On Terminus, Salvor has to contend with the invading Anacreons. She’s forced to let the leader through the perimeter shield, but is able to maneuver their transport close enough to the Vault to knock her captor unconscious from the expanding nul-field effect. It’s a neat application of the field, and understandable that the Anacreon would be so baffled by the giant floating obelisk that she wouldn’t be more attentive to the misdirection. Now held prisoner in the settlements central tower, the leader, Phara (Kubbra Sait) insists her people are just scavengers, hunting the system for tech. However, her ownership of a ceremonial bow informs the settlers that she’s actually Grand Huntress, a position of great power and responsibility. She still claims that she’s come for the settlers unused slow drive so that she can help her people leave their irradiated and near-inhospitable planet. But that still doesn’t jibe with Salvor. Meanwhile, the rest of the Anacreons have surrounded the settlement and have set up a big ol’ cannon to blow some stuff up.
In the midst of all this, Salvor experiences another hallucination so strong it transports her to the Imperial library. Here again she confronts the boy who’s been flickering at the periphery of her vision. He brandishes his signature knife and we understand we’re seeing young Raych. She doesn’t know who he is, but the significance of the location is not lost on her. The Vault has some relationship to Hari Seldon, though the relationship between the Vault and her remains unclear. Facing uncertainty that this connection was not factored into The Plan, Saldor agonizes that she may be the one to disrupt the entire model. Instead, she is reassured that she just might be the one to save it.
This feels very much at odds with the whole tenor of the show, and ostensibly the book it’s based on. A more fitting model for the show would be something closer to Star Trek, with an emphasis on a group of people working together to solve problems. Instead the narrative places a lot of weight onto chosen characters like Salvor to act as fulcrums against which all other events balance. Granted, this is not a novel storytelling approach, but it feels like a contradiction to invite the viewer along on a hero’s journey for the ones destined to preserve the accuracy of a galactic-scale algebra problem that repeatedly underlines it does not and cannot factor for the individual. Finding the tension between the micro and the macro, delving into how individual actions accrue toward the galaxy-tipping actions of the whole is a worthwhile aspect for the show to engage with. The first episode demonstrated this very well—on a visual level, at least—by taking time to linger on the people harmed in the various bombings and atrocities. As it continues, though, the show has just begun to feel small.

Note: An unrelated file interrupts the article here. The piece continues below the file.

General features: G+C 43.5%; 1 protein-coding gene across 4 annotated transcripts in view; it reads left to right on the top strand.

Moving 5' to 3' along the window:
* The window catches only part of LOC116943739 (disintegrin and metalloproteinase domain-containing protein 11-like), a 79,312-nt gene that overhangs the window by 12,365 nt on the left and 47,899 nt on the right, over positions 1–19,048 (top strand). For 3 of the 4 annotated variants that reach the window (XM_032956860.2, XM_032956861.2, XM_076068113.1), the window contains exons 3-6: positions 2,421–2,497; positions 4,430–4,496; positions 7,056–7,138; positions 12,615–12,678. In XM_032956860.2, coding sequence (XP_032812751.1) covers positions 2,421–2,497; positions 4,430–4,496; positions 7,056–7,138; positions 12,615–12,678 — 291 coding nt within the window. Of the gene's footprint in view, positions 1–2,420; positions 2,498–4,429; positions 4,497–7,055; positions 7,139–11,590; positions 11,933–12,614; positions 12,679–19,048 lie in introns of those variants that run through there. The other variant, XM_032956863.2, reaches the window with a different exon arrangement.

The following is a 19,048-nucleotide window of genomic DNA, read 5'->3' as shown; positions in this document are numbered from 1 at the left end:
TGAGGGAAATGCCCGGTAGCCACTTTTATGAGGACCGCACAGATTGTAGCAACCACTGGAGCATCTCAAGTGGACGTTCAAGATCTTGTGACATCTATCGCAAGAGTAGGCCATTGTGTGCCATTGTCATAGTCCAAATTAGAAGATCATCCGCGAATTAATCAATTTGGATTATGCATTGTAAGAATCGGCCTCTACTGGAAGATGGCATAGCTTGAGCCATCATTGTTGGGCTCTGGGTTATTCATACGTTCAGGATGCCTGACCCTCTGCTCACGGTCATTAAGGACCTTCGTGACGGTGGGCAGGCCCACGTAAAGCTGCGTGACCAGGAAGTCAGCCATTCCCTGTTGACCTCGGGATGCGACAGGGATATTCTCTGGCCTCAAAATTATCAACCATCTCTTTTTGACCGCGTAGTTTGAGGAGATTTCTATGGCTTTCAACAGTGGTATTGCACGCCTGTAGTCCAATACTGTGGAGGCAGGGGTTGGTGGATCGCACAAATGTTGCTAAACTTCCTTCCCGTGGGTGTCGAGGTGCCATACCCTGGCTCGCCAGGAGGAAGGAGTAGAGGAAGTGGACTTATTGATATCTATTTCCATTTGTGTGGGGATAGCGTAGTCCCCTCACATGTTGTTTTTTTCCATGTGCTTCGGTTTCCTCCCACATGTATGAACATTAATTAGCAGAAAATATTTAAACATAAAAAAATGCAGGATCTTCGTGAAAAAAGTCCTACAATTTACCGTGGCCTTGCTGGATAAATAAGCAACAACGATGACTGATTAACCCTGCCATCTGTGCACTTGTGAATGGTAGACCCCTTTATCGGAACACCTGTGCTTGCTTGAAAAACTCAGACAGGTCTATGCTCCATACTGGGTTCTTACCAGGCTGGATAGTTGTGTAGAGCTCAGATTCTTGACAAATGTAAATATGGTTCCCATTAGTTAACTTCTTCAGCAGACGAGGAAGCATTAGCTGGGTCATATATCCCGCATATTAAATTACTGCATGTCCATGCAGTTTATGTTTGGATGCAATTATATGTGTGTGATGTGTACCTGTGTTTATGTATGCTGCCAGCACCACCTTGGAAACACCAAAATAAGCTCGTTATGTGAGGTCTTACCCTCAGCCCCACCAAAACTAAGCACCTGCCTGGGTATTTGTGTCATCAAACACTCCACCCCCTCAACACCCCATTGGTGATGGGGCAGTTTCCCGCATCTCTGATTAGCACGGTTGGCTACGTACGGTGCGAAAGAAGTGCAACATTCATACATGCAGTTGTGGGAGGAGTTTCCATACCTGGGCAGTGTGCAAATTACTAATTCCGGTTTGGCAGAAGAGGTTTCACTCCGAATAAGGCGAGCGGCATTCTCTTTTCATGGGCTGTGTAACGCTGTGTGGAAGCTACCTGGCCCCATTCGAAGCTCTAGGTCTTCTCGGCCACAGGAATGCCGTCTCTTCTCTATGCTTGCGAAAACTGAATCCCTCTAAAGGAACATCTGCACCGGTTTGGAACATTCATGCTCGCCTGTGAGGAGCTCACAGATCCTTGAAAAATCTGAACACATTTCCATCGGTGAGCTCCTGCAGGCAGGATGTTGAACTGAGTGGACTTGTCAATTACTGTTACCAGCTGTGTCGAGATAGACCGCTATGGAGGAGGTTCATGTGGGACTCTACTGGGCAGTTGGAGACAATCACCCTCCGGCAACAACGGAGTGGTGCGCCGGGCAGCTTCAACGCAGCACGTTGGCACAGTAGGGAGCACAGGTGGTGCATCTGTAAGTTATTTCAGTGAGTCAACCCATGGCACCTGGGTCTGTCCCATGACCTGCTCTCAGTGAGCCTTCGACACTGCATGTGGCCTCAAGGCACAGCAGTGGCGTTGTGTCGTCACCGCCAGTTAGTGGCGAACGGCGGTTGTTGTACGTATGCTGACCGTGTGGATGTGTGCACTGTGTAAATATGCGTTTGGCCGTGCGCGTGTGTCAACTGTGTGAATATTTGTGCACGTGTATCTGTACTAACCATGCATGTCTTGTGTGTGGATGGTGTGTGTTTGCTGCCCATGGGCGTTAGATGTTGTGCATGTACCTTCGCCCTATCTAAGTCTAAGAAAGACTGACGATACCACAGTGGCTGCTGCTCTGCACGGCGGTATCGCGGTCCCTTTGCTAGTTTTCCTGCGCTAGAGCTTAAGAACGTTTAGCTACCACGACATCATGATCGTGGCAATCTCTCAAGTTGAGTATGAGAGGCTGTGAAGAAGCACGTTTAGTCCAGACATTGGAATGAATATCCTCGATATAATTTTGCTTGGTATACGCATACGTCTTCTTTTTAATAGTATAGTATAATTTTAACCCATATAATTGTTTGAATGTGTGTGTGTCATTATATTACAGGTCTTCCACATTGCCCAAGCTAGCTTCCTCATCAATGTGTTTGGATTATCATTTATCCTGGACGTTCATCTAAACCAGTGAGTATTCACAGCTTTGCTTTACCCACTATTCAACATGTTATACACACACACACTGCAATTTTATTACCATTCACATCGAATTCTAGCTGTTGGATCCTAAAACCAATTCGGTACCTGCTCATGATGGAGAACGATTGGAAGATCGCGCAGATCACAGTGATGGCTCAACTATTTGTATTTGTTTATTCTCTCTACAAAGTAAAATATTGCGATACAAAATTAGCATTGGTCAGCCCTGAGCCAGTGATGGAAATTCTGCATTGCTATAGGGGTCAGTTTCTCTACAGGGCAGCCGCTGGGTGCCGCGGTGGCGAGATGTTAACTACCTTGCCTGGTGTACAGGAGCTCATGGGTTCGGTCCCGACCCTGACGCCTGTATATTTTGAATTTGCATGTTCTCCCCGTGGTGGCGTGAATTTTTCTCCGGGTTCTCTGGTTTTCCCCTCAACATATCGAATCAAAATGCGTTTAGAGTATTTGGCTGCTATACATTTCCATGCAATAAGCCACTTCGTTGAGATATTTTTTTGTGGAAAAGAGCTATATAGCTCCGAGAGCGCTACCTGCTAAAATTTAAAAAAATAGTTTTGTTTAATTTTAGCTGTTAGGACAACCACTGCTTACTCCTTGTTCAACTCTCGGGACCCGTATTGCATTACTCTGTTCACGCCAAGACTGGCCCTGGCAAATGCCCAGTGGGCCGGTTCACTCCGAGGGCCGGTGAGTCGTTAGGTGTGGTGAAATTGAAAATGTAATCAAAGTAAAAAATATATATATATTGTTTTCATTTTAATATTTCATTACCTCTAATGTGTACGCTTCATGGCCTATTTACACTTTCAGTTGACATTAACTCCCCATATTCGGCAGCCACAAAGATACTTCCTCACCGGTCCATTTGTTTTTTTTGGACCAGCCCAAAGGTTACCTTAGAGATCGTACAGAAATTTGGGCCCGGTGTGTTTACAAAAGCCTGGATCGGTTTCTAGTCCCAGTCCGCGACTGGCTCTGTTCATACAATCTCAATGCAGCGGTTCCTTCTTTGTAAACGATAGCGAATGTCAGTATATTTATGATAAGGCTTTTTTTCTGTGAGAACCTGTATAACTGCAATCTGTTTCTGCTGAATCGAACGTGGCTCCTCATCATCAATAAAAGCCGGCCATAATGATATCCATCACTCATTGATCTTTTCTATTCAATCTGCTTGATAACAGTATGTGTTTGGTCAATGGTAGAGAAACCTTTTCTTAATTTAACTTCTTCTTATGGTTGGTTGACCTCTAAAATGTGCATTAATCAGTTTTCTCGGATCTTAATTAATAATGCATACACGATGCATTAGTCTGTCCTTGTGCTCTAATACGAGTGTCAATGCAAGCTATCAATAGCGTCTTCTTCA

- And there at the very end of the episode, we meet back up with Gaal. But who is piloting this mysterious ship coming to intercept her?
- Saldor’s monologue to Phara about the suffering experienced by the Anacreons after the bombing was both affecting and too-long. For the most part I’ve enjoyed Leah Harvey as Saldor, but this one seemed a bit more than she could wrangle.
- The Empire’s anti-kinetic energy field was very evocative of Dune’s shields. Maybe I’m just excited for Dune. The circular, golden ratio pattern it made as the consort pushed her finger through was very cool looking, though.
- Also speaking of Dune, what was the significance of Hugo’s eyes briefly flashing blue as he interrogated Phara? Ah heck. It was probably nothing.
- I enjoyed the aside at the beginning showing the funeral for the religious figure and the consequence the power struggle over her replacement has for The Empire. It was evocative, impressionistic, and the conversation about it amongst the brothers afterward performed as both good character development and world building. It was a good encapsulation of the show at its best.
- Looks like Brother Day is off to Terminus!
- Also, Lee Pace raising his hands above his head and exclaiming “A mausoleum of calculus” was quality ham.